Freight claims in interstate commerce are either based upon the Carmack Amendment or a contract of carriage. Both claims can often come down to two important considerations:
(1) Was the required documentation that damage occurred during transportation of the load received in a timely manner? and (2) The business decision. While all proven cargo claims should be paid, those that are clearly contestable will sometimes come down to the business decision. Is this a customer you have dealt with in the past, for whom you haul tons of freight? Is this a new customer with great potential? Is this a one-time customer with little to no likelihood of additional freight?
The amount you must pay will be determined by the nature of the claim. Whether the claim is based upon the Carmack Amendment or a contract will determine your exposure. The Carmack Amendment to the Interstate Commerce Act, 49 U.S.C. I 14706, was enacted in 1906 by Congress to create a national scheme of carrier liability for goods damaged or lost during interstate shipment under a valid bill of lading. It governs the liability of carriers for lost or damaged goods and preempts state law claims against carriers.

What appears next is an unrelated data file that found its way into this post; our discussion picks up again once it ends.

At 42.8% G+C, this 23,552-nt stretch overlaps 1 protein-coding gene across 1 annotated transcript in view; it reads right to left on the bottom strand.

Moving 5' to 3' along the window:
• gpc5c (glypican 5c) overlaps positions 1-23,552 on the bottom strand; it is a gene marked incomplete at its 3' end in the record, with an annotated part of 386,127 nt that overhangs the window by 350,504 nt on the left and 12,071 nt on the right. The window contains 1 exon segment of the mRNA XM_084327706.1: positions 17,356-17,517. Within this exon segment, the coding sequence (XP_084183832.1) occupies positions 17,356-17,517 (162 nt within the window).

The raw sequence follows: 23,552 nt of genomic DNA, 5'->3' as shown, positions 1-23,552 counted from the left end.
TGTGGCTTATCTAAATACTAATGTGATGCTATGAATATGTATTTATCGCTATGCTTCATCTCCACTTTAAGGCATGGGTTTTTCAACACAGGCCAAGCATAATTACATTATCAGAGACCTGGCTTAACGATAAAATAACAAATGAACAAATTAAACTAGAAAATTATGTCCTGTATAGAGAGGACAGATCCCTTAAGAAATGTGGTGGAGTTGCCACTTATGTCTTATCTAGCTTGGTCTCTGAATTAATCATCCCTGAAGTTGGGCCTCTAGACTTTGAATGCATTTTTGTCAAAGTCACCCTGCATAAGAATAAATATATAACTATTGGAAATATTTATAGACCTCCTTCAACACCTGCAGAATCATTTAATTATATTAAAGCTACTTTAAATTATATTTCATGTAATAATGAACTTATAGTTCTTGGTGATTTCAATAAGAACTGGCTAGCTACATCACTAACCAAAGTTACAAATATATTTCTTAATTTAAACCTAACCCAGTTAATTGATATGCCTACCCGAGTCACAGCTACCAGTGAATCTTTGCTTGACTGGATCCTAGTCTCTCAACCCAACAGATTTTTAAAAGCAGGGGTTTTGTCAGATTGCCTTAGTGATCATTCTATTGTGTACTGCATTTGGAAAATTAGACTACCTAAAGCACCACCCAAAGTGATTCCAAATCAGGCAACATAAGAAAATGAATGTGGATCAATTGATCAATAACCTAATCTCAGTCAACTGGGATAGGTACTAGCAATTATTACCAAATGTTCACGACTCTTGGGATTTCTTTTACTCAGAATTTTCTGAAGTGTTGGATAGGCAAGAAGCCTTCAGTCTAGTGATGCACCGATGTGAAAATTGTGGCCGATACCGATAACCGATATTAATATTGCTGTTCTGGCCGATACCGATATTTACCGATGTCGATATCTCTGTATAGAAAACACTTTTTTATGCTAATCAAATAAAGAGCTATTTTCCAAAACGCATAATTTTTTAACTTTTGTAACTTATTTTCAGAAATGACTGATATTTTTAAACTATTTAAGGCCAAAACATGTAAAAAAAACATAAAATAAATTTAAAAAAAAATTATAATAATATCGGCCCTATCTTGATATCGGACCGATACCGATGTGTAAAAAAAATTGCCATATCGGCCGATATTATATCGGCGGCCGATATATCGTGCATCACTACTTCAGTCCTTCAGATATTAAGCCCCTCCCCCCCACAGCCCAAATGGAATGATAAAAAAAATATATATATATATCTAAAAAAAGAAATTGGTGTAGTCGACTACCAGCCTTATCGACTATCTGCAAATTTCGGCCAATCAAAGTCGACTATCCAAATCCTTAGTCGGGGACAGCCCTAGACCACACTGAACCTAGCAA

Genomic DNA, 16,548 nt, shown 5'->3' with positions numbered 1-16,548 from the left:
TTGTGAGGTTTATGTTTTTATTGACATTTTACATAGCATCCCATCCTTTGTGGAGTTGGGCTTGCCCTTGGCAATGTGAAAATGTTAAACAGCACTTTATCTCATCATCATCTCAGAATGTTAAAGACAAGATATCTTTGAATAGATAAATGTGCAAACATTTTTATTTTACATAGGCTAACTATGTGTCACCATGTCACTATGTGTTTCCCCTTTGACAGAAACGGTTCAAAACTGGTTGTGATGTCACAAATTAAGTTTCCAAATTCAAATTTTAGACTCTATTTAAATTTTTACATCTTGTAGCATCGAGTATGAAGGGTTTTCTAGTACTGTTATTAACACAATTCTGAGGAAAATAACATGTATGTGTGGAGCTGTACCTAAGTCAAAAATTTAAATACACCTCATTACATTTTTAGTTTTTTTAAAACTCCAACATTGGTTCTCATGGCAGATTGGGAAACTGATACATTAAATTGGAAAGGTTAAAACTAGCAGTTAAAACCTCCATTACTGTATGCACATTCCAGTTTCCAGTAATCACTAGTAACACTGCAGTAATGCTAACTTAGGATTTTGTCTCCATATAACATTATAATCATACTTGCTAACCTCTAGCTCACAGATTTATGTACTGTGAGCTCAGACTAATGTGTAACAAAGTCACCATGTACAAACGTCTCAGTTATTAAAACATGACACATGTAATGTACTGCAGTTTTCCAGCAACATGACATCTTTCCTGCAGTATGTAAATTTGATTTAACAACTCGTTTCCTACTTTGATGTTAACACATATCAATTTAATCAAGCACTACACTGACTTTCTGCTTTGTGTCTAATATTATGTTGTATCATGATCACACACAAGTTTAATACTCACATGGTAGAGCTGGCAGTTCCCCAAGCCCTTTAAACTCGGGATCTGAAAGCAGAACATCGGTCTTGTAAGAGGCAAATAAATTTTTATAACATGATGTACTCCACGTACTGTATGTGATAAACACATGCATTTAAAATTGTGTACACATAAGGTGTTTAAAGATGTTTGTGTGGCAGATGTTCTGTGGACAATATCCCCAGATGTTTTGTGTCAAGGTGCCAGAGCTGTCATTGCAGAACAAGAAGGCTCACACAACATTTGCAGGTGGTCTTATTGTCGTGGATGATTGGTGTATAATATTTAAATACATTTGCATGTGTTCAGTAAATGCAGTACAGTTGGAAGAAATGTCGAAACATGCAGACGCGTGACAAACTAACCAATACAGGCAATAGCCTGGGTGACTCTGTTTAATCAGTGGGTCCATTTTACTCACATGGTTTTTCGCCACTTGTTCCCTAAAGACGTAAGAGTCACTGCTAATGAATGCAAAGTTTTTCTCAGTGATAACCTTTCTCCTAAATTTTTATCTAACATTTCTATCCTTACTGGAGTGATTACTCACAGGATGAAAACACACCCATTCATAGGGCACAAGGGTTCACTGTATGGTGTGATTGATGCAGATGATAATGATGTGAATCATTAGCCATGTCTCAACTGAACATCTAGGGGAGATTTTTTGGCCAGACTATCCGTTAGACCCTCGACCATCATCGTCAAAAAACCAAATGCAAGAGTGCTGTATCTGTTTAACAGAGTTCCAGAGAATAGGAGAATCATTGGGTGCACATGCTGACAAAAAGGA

The Carmack Amendment can be a useful shield in limiting a carrier’s liability for cargo damage. In today’s transportation world, more and more shippers are requiring carriers to sign contracts that call for a waiver of the protections that the Carmack Amendment affords and increases the liability of carriers for damages not recoverable under the law. I suggest great caution in signing such contracts, as they can put your company at risk ofadditional exposure in cargo losses.
In bringing an action under the Carmack Amendment, a claimant need only plead and prove delivery of the goods to the initial carrier in good condition; damage of tbe goods before their delivery to the final destination; and the amount of damages. A carrier has two defenses to a claim under the Carmack Amendment. First, the carrier can prove that it was free of negligence. Second, the carrier can show that the damage was caused by an act of God; an act of the public enemy; an act of the shipper itself; an act of public authority; or inherent vice or nature of the goods.
For more on this complex issue, read our article.